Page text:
The Best Wine For Thanksgiving: Pinot Noir

Wine Pairings

We help you pick wine to drink with the food you eat.


[Photograph: *clairity* on Flickr]

Pinot Noir is an excellent choice for Thanksgiving. Why? These wines are food-friendly, with soft tannins and a fresh burst of tart acidity that helps to cut through rich dishes. They have herbal notes that complement all the sage, thyme, and fennel in a Thanksgiving feast, and an earthiness that brings out the best in mushroom gravy, stuffing, and turkey itself. At its best, pinot is elegant, sultry and savory, with a pop of fresh tart berries and base notes that remind me of the wet forest floor.

Unfortunately, pinot is an expensive and notoriously tricky grape, so you're not going to find a ton of delicious bottles in the budget range. (Cheap pinot can be overly sweet, overly oaked, and totally disappointing.) But if you are looking for a special bottle to share at Thanksgiving, the following wines are great choices.

Affordable (But Still Good) Pinot

20101108burgundybottle.jpg Renowned winemaker Patricia Green was sitting in Lumpy's Tavern in Dundee, Oregon, when she noticed a sign on the jukebox that said, "Dollar Bills Only." Thus, her second label Pinot Noir was named. The Dollar Bills Only Willamette Valley Pinot Noir is an affordable bottle with real varietal character. It's bursting with tart red cherries and a hint of baked blueberries, with nice dried porcini, chocolate, and earth notes to balance. This easy-drinking wine is even better with food, adding a brightness to a plate of turkey and stuffing. (About $15, find this wine here and here.)

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Burgundy on a Budget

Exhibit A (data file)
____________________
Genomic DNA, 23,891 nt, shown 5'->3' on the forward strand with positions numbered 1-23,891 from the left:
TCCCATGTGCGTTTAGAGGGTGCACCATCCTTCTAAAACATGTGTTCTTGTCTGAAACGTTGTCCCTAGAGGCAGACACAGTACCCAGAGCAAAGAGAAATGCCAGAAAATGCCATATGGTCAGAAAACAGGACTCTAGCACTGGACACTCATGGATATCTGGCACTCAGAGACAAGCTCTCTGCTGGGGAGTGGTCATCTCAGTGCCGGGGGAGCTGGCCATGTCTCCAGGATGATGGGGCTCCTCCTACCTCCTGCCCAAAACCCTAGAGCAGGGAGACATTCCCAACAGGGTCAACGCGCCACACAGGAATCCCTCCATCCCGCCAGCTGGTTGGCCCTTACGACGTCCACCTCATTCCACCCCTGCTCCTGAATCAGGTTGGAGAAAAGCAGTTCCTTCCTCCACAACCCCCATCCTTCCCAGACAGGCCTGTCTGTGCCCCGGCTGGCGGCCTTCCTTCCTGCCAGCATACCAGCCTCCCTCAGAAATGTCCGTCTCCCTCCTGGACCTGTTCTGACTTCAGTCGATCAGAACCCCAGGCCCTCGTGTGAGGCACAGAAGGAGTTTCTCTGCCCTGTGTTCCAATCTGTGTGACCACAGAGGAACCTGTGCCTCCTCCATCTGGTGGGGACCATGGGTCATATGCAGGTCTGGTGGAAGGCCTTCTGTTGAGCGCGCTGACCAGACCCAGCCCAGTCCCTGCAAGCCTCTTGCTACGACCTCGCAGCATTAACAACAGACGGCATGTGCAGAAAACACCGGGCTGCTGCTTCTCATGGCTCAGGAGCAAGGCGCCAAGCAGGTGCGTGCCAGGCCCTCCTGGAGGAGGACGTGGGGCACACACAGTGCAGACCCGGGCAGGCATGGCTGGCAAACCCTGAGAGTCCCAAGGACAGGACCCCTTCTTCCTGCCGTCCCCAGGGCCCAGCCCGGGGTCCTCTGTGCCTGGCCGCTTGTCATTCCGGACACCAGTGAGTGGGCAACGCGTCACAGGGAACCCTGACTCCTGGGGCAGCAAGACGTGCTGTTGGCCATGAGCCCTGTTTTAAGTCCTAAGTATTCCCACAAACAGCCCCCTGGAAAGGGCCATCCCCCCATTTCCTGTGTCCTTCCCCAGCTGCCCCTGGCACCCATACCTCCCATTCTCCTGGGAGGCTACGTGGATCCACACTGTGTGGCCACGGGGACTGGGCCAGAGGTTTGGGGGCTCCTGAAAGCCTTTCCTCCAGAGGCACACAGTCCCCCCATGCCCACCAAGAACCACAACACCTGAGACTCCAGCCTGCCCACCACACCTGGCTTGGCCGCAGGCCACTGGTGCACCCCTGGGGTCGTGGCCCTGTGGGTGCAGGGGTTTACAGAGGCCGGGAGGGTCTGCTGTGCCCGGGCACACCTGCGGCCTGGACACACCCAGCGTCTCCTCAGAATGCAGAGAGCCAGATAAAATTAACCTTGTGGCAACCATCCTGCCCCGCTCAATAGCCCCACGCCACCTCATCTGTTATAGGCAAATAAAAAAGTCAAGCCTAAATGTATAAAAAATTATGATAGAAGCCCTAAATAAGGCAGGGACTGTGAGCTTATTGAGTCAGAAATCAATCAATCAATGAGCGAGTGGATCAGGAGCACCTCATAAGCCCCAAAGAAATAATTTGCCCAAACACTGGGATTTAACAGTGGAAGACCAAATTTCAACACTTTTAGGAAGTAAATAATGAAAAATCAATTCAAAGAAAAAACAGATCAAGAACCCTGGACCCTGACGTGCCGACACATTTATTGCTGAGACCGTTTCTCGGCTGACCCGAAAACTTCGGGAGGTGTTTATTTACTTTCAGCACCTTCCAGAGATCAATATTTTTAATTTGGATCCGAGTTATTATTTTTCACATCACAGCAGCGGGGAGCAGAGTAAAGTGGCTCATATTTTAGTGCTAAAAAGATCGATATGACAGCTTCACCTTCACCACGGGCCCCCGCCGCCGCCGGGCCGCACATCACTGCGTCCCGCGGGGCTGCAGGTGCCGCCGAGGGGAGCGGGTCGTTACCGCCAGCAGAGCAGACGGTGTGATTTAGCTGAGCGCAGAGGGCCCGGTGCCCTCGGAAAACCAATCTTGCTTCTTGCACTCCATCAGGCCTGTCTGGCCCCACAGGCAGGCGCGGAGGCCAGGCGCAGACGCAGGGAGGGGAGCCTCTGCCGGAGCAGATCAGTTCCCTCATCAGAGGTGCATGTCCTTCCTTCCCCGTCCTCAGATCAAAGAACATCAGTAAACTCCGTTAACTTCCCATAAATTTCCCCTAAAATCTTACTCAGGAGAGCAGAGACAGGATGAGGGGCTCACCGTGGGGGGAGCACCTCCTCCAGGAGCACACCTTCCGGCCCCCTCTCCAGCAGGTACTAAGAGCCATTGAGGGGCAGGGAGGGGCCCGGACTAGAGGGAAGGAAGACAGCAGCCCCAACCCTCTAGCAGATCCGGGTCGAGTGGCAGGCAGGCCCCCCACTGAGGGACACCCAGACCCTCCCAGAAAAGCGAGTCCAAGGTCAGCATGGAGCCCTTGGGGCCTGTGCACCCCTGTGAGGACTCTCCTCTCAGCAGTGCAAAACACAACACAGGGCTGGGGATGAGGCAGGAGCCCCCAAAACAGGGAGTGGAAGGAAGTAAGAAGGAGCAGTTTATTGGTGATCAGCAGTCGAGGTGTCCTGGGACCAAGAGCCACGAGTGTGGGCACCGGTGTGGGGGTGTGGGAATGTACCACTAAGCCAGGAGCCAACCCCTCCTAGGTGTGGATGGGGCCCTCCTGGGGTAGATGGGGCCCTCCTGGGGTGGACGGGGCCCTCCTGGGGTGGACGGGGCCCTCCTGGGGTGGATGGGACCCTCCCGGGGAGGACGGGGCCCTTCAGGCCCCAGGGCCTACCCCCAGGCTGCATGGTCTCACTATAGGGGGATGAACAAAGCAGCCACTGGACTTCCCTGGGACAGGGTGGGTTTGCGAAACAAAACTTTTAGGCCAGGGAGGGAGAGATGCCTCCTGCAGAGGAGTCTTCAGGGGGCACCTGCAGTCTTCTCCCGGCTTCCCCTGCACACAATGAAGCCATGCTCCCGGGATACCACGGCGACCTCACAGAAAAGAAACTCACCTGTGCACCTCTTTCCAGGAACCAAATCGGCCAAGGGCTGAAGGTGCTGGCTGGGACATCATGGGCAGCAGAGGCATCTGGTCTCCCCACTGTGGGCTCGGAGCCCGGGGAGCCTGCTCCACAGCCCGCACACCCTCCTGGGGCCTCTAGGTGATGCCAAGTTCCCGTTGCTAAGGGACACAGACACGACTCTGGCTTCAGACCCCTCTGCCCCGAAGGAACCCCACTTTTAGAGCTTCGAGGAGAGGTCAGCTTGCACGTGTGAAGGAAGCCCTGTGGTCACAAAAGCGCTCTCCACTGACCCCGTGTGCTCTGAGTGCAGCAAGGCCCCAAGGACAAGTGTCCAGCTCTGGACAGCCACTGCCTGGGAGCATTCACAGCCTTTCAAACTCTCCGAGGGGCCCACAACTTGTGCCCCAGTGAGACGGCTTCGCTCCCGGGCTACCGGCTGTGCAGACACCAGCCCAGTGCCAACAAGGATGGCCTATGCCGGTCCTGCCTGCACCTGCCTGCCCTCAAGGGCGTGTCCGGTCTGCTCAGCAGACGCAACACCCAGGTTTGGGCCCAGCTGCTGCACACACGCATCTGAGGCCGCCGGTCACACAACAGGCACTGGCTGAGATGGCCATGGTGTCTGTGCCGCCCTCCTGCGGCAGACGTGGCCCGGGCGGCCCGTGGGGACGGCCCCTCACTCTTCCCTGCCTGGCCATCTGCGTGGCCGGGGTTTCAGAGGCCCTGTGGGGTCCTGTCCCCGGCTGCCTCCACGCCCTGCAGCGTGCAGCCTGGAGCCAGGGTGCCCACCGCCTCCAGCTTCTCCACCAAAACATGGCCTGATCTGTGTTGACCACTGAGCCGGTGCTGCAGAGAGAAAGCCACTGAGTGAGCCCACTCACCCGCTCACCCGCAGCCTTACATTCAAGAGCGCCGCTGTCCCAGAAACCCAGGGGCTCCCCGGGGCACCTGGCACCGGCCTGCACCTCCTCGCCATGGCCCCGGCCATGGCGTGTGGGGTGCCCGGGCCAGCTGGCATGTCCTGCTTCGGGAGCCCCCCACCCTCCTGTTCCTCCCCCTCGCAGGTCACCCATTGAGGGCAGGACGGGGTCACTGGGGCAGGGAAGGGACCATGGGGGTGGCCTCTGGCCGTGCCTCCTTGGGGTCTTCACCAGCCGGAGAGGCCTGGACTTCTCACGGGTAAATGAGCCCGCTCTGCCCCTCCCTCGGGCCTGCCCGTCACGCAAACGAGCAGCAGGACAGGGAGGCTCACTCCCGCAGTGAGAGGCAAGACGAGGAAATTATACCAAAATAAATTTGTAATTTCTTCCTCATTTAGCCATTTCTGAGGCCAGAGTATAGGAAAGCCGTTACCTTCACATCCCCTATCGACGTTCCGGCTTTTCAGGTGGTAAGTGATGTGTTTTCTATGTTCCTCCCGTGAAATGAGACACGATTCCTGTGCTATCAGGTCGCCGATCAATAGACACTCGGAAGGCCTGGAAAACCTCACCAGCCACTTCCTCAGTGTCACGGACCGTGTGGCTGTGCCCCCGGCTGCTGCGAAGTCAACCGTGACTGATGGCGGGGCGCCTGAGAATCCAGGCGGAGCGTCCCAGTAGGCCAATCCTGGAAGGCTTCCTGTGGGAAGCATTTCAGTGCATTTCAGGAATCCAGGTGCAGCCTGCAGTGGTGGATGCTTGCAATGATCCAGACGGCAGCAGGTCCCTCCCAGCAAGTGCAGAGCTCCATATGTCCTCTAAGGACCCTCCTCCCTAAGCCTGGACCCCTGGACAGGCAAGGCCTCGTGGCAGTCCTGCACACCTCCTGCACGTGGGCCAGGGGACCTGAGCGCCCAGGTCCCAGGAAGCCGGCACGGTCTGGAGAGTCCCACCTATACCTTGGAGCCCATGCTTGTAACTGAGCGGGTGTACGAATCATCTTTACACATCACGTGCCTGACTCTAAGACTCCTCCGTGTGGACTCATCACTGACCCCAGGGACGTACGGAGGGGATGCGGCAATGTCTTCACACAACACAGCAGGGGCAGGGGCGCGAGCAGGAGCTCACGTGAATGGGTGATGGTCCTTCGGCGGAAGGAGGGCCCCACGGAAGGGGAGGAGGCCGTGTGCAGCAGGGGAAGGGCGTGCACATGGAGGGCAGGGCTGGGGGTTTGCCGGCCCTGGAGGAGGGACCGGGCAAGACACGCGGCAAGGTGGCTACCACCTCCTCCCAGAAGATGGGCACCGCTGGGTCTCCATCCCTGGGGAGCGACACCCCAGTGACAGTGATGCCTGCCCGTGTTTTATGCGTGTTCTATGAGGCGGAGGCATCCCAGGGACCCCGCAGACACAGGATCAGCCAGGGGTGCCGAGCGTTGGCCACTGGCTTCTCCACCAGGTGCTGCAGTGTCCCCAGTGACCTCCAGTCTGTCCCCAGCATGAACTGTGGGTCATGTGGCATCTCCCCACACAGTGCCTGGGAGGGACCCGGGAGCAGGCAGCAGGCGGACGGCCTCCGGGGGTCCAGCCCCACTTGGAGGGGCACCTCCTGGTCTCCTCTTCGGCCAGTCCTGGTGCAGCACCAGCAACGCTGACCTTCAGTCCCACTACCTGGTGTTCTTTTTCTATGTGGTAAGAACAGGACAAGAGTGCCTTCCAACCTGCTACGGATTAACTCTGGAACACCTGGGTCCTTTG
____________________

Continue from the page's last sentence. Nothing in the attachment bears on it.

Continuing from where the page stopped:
Prices for Burgundy can be through the roof, but we snagged a bottle of Joseph Roty Bourgone Grand Ordinaire (2000) for twenty bucks. It's a steal. 100% Pinot Noir with bright red fruit and hints of eucalyptus and mint, supported with leathery, mellow tannins, hints of sundried tomatoes, dust, and smokiness. (About $20, find this wine.)

Pinot Noir Stars

These bottles may be out of your everyday budget, but worth considering if you're attending Thanksgiving as a guest and want to bring along a truly special gift bottle.

Dutton Goldfield's Devils Gulch Pinot from a hillside ranch in Marin County is powerful for a pinot, with dense, chewy tannins and bright tart acidity. It's an intensely flavored and concentrated wine, with rich blackberry and pomegranate flavors. This spicy wine has notes of slate and black pepper, and it brings out the herbal character of Thanksgiving stuffing beautifully. This wine is a "wow." (About $58, find this wine here and here.)

For me, though, Pinot Noir is a taste of home, so I love to include an Oregon pinot in my Thanksgiving celebrations. There are many gorgeous options to consider: I'm loyal to the wines from Erath, Archery Summit, Panther Creek, and Shea Wine Cellars, among others, but Ken Wright has slightly wider distribution, and is a winemaker you should all know about. The Ken Wright Savoya Vineyard Pinot Noir (2008) is equal parts earth and fruit. It's a restrained, whispering wine, silky and sexy, with mushroomy notes that are perfect for pairing with stuffing and turkey. This wine is beautifully integrated, with cranberry-like tartness, hints of fennel and cloves, blackberries and smoke. This isn't a showy wine, but it's a beautiful one. ($44-54, find this wine.)

More Wine For Thanksgiving

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Serious Eats Guide to Affordable Wine for Thanksgiving
Editor's Picks: American Wines for Thanksgiving
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